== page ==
(The untimeliness of the train really concerns me because most of the country has only a single track.) I hope their engineers are good at solving algebra problems like these:

If train A leaves Bangkok at 7:00 , or whatever time the conductor finishes his Pad Thai, traveling south at anywhere between 15 and 70 kilometers per hour, and train B leaves Hua Hin at 7:00, or whenever the karaoke bars close, traveling at the same speeds, what time will they crash?
So why do people ride the trains in Thailand? Here’s what I think:

1. They’re cheap. A ride from Bangkok to Ratchaburi costs about 35 Bhat. That’s about 3 Malaysian Ringitt or about $1.00. (Yes, I mentally convert Bhats to Ringits to Dollars…dumb, huh, but it’s easier than diving by 30 to go directly to dollars)
2. The train stations have super cute paint jobs…kind of “Victorian” for those who like that look.
3. The trains are an option for cycle tourists who care about personal safely and don’t want to ride into or out of Bangkok.
4. Passengers want to try some local food that’s been sitting in the hot, hot sun for God knows how long because the trains don’t follow a schedule.
5. Passengers want to watch tiny, muscular Thai guys lift bulky bicycles laden with 50 pounds of soggy,smelly biking clothes and pass it through the train windows.

6. Someone or some book suggested this would be a good “experience.”

To be honest, we will probably use the trains again just to avoid riding in Bangkok traffic, but we will go with lots of patience,  a sense of adventure and an empty bladder.

 

 

Ayutthaya (Eye-you-tea-ya)

 

Our guide Thannakit, a colleague of Eric's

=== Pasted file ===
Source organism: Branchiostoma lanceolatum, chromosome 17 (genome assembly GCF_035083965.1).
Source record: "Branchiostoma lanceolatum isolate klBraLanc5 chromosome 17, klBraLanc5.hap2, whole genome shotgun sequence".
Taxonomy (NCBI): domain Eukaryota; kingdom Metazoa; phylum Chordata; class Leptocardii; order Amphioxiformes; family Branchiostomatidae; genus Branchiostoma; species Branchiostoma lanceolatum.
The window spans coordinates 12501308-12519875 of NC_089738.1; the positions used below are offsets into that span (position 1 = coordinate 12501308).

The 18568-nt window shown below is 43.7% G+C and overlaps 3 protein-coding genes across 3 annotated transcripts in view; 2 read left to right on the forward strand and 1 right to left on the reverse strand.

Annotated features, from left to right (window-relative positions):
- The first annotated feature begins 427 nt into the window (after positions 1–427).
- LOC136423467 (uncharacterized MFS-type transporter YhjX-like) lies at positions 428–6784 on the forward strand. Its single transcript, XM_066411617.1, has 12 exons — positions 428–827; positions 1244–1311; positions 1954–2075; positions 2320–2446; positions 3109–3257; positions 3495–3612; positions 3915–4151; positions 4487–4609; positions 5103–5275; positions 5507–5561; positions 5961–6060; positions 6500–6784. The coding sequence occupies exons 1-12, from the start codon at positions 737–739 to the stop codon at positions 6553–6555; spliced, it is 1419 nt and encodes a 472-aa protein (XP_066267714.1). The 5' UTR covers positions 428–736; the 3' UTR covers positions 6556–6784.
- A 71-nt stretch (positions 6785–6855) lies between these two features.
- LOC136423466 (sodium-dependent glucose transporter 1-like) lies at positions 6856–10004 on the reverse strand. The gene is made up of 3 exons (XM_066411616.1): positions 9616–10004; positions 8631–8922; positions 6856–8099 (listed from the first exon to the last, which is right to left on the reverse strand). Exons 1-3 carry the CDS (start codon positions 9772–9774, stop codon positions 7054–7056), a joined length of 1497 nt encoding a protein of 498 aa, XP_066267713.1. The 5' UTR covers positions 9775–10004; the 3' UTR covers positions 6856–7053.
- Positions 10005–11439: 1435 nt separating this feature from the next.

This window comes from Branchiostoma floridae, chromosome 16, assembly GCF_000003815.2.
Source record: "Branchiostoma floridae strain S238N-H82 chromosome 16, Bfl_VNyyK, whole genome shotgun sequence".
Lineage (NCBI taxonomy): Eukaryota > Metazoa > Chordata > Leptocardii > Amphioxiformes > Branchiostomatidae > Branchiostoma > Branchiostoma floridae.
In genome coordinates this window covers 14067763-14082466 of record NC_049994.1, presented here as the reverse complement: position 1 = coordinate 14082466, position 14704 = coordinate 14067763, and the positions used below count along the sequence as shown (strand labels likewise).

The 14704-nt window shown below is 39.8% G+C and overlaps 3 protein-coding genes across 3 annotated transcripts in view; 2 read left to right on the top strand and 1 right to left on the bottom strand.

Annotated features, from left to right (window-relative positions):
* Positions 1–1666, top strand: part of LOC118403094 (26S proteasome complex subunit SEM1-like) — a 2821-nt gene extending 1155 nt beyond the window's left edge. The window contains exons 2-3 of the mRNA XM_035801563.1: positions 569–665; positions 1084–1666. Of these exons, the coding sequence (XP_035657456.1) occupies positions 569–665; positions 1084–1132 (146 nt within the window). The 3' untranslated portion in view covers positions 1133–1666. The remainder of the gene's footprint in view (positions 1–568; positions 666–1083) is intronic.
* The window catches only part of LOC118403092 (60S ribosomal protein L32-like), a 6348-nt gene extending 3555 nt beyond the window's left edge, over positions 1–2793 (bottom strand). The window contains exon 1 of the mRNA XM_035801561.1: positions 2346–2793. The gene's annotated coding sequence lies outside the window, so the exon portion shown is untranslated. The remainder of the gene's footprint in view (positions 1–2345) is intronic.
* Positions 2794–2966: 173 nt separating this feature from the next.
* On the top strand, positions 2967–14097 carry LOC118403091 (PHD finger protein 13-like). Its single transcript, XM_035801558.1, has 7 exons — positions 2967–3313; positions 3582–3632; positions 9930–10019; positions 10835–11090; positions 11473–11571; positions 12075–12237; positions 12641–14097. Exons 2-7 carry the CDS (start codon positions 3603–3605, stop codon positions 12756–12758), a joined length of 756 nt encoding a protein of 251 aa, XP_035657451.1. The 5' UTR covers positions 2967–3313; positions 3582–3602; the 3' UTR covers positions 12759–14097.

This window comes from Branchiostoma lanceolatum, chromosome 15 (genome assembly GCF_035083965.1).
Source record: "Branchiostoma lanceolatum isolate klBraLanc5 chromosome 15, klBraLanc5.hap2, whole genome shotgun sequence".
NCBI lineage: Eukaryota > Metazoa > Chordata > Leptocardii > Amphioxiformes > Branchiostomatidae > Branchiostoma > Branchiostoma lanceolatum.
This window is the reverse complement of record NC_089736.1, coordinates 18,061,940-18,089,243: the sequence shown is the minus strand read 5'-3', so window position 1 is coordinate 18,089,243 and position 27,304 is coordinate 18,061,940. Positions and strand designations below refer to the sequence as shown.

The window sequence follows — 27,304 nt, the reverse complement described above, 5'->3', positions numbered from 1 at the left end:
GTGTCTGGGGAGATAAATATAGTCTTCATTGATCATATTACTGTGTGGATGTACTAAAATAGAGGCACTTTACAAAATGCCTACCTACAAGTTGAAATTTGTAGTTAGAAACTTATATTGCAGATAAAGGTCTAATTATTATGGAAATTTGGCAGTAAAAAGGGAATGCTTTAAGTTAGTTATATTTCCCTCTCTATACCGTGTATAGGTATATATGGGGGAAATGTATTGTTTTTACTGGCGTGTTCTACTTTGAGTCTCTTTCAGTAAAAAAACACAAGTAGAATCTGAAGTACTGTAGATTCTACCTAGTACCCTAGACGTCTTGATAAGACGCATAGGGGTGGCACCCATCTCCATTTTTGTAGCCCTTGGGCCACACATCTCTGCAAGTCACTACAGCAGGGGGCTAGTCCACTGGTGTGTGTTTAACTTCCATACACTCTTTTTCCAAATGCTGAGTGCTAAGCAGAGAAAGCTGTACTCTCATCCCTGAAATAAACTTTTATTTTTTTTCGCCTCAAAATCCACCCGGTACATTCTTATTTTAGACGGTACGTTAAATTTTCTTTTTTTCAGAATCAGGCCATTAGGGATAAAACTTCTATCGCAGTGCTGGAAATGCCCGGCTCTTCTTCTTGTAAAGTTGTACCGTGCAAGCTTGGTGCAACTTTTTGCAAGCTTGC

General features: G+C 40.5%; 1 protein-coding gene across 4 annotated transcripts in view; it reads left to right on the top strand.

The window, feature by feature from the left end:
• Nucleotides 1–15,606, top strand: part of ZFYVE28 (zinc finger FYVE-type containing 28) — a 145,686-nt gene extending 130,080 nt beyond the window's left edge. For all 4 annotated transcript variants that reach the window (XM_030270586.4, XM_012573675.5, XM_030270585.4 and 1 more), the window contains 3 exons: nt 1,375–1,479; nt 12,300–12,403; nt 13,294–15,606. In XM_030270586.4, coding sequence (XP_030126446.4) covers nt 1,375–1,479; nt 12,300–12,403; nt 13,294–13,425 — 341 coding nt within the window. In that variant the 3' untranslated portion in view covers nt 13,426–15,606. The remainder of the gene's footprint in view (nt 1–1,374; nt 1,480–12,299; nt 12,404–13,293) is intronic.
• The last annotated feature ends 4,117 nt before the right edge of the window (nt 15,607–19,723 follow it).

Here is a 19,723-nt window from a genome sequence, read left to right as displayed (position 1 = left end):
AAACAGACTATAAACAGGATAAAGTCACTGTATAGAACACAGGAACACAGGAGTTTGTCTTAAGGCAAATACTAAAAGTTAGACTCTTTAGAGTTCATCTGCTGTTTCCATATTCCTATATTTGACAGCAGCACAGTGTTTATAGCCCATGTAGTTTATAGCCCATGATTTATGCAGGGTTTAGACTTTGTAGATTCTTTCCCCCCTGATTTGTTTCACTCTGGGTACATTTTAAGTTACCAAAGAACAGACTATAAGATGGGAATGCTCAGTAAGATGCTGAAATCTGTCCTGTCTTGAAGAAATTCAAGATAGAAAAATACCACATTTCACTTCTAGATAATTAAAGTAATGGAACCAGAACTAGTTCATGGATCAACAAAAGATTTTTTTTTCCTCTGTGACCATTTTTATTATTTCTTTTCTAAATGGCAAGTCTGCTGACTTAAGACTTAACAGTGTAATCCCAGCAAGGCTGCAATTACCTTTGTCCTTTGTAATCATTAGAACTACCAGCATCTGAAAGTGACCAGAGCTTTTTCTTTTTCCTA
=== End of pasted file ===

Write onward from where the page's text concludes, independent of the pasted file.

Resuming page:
Our guide Thannakit, a colleague of Eric’s, explaining the layout of Bangkok to us.

We’ve had the good fortune to have had a bicycle tour guide for the past two days. A former work colleague of Eric’s in Malaysian is from Thailand. He happens to be on holiday at the exact time we are here. He is crazy about cycling and knows his Thai history very well. As a matter of fact, I feel so lucky to have had this personal guide that I almost feel we should return to Aytthaya with a rooster statue, it’s purpose I’ll explain later.

Our day started at the train station with plans to catch an 8:00 am train. Unfortunately for us, but fortunately for the Thai citizens, it was one of the king’s birthdays. It seemed that most Bangkok had also decided to take the 8:00 am train and there were no seats. Keeping our chins up and our happy faces on – even though we’d only had about 5 hours of sleep, our guide 3 due to holiday traffic jams at 11:00 pm – with our extra hour to kill we located a cozy little breakfast spot serving up western breakfasts, hot espressos from a high quality German espresso machine, good jazz purring at a smooth, relaxing early morning decibel level, and a sense of humor from the Chinese owner. Ahhhh, the joys of real toast , bacon and Ella Fitzgerald.